The government has published Think Autism, an update to the 2010 adult autism strategy, Fulfilling and Rewarding Lives.
Think Autism has involved ministers from several departments, reflecting the fact that it is a major priority for the whole administration, according to Care and Support Minister Norman Lamb, writing on the Department of Health website.
The Department of Health also completed a listening exercise through focus groups, events and online surveys involving thousands of people with autism, carers, professionals and others who work with people with autism.
The 5 key areas for action in Think Autism remain the same as in the original strategy:
•Increasing awareness and understanding of autism
•Developing clear, consistent pathways for the diagnosis of autism
•Improving access for adults with autism to services and support
•Helping adults with autism into work
•Enabling local partners to develop relevant services.
The strategy also outlines a new focus on building supportive communities, promoting innovative local ideas and services and improving advice and information for people with autism.
An additional £4.5 million – including an Autism Innovation Fund – will underpin the plans in Think Autism.
But Lamb admitted that there is “a lot more to do. Autism awareness is still not nearly as good as it should be. Too many people report gaps in provision and lengthy waits for diagnostic services. Too many employers are still missing out on the skills of people who would love to work for them and who would do a great job. There are examples of a wide range of services failing to do enough to adjust to the needs of users with autism.”
Mark Lever, chief executive of the National Autistic Society, welcomed Think Autism. “If all of us involved rise to the challenge, Think Autism offers the chance of a step change in the quality of services and support for adults with autism. It’s very positive that Think Autism is tackling core issues that affect the quality of the lives of adults with autism: understanding and awareness, and the development and delivery of better services.
“While welcoming the new adult autism strategy, the National Autistic Society knows that this will only make a difference to people with autism and their families if local authorities and health services establish the best possible plans for local services, and if we in the autism community and the general public help create communities where adults with autism feel understood and can live the life they choose.”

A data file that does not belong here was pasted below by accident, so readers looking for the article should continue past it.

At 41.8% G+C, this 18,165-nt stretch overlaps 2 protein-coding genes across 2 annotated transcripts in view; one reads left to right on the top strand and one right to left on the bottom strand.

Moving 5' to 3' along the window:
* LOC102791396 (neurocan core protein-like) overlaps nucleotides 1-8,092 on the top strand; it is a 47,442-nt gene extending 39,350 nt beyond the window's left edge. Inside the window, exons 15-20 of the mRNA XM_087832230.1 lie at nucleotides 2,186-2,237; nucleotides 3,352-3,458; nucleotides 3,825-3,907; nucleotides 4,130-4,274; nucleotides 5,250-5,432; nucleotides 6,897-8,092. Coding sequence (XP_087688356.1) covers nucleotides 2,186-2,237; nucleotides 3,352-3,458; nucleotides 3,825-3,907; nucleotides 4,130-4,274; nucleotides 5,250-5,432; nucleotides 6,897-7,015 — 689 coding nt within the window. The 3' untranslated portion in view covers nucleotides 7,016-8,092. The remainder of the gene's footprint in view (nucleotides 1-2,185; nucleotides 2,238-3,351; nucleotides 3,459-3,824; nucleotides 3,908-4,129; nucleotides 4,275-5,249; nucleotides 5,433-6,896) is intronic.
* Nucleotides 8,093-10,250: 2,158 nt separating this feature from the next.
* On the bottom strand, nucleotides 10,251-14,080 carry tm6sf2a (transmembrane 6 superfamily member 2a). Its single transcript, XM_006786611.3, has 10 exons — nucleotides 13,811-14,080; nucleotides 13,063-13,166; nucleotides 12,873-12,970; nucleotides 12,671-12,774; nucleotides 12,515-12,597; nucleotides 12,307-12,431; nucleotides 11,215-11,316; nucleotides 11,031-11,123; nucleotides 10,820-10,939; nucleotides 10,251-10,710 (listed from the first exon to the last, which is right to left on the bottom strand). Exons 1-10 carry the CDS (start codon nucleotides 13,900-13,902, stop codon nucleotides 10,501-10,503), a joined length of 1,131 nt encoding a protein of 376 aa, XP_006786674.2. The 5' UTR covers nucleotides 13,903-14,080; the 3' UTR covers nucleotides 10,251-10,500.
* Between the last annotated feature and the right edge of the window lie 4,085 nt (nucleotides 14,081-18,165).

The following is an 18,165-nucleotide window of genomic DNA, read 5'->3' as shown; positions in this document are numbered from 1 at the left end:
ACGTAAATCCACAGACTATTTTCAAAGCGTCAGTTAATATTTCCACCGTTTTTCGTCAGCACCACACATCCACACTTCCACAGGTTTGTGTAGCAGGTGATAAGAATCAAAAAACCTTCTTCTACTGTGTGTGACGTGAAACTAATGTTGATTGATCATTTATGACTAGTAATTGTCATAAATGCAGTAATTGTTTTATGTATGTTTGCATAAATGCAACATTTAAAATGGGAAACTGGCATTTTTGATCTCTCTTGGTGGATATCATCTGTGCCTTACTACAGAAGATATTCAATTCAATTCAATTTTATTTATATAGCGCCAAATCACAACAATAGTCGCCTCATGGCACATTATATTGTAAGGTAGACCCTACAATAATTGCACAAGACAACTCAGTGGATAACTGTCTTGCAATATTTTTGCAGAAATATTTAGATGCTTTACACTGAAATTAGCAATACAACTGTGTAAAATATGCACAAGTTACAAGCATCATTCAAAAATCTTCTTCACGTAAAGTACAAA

Opportunities from childhood
Jolanta Lasota, chief executive of Ambitious about Autism, added: “The refreshed Autism Strategy helpfully focuses on inclusion for adults with autism – in employment, in communities and in society. At Ambitious about Autism, we know that achieving inclusion as an adult depends on having opportunities to be included right from early childhood.
“Employment rates for adults on the spectrum will not improve unless we urgently address the shocking rates of exclusion from education that young people with autism face. Four in 10 children have been illegally excluded from school and only 1 in 4 young people with autism access any kind of education beyond school.
“It is essential that the innovation funds… look at ways to improve participation in education and training for young people with autism. According to our research young people with autism are nearly twice as likely to be classified as not in education, employment or training (NEET) compared with other young people, and without better access to education, and improved understanding among employers, we will continue to see people with autism struggling to find jobs.
“The Children and Families Act 2014 will give 16-25 year olds with autism comparable rights to access further education to those children currently have in schools. We urge local professionals across education, health and care to work together to use the Act and the Autism Strategy refresh to enable more young adults with autism to live and work as part of their communities.’’